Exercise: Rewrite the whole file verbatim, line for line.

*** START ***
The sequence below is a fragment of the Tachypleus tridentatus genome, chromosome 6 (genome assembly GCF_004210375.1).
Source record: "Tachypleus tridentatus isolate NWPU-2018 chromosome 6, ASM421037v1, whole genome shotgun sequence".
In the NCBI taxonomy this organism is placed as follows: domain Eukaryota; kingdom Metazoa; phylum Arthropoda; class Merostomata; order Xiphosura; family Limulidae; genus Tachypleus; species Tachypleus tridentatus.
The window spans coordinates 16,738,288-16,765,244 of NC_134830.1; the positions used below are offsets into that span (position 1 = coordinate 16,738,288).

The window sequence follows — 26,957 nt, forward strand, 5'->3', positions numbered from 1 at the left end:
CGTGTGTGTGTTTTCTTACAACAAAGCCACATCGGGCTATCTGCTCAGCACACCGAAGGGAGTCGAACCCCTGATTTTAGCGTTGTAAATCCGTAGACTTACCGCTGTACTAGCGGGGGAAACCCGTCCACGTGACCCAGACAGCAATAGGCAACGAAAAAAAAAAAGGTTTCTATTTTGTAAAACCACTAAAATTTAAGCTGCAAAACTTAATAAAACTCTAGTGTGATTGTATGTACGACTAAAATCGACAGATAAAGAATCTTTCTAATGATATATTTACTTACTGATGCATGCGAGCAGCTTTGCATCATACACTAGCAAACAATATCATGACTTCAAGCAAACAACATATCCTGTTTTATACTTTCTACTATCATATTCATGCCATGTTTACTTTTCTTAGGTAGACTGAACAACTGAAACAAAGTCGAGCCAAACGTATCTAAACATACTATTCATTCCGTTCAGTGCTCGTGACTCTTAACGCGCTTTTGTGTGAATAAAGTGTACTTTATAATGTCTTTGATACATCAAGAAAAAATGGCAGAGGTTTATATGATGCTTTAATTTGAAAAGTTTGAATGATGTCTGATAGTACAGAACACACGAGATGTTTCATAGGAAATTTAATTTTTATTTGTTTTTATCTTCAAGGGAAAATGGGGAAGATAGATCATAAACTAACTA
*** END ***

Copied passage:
The sequence below is a fragment of the Tachypleus tridentatus genome, chromosome 6 (genome assembly GCF_004210375.1).
Source record: "Tachypleus tridentatus isolate NWPU-2018 chromosome 6, ASM421037v1, whole genome shotgun sequence".
In the NCBI taxonomy this organism is placed as follows: domain Eukaryota; kingdom Metazoa; phylum Arthropoda; class Merostomata; order Xiphosura; family Limulidae; genus Tachypleus; species Tachypleus tridentatus.
The window spans coordinates 16,738,288-16,765,244 of NC_134830.1; the positions used below are offsets into that span (position 1 = coordinate 16,738,288).

The window sequence follows — 26,957 nt, forward strand, 5'->3', positions numbered from 1 at the left end:
CGTGTGTGTGTTTTCTTACAACAAAGCCACATCGGGCTATCTGCTCAGCACACCGAAGGGAGTCGAACCCCTGATTTTAGCGTTGTAAATCCGTAGACTTACCGCTGTACTAGCGGGGGAAACCCGTCCACGTGACCCAGACAGCAATAGGCAACGAAAAAAAAAAAGGTTTCTATTTTGTAAAACCACTAAAATTTAAGCTGCAAAACTTAATAAAACTCTAGTGTGATTGTATGTACGACTAAAATCGACAGATAAAGAATCTTTCTAATGATATATTTACTTACTGATGCATGCGAGCAGCTTTGCATCATACACTAGCAAACAATATCATGACTTCAAGCAAACAACATATCCTGTTTTATACTTTCTACTATCATATTCATGCCATGTTTACTTTTCTTAGGTAGACTGAACAACTGAAACAAAGTCGAGCCAAACGTATCTAAACATACTATTCATTCCGTTCAGTGCTCGTGACTCTTAACGCGCTTTTGTGTGAATAAAGTGTACTTTATAATGTCTTTGATACATCAAGAAAAAATGGCAGAGGTTTATATGATGCTTTAATTTGAAAAGTTTGAATGATGTCTGATAGTACAGAACACACGAGATGTTTCATAGGAAATTTAATTTTTATTTGTTTTTATCTTCAAGGGAAAATGGGGAAGATAGATCATAAACTAACTA